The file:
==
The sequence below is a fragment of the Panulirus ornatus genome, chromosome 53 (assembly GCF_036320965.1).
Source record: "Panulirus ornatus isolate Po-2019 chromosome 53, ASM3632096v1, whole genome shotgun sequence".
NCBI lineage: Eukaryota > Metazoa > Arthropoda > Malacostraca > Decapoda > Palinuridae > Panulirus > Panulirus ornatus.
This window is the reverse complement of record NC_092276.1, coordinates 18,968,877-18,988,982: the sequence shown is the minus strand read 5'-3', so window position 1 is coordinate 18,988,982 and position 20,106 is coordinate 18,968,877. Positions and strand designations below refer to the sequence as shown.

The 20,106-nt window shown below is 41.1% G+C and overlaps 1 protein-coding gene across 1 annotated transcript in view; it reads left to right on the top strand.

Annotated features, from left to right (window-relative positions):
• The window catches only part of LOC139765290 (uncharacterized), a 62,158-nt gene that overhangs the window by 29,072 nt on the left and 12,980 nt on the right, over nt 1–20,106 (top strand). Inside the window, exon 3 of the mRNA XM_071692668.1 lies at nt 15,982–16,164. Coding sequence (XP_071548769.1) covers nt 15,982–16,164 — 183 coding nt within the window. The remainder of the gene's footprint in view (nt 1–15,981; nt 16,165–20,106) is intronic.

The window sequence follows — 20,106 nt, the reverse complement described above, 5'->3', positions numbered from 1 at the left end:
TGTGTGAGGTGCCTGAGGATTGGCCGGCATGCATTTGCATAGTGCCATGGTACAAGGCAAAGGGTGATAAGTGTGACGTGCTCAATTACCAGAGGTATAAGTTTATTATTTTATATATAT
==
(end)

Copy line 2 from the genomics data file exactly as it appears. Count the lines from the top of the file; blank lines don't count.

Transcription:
Source record: "Panulirus ornatus isolate Po-2019 chromosome 53, ASM3632096v1, whole genome shotgun sequence".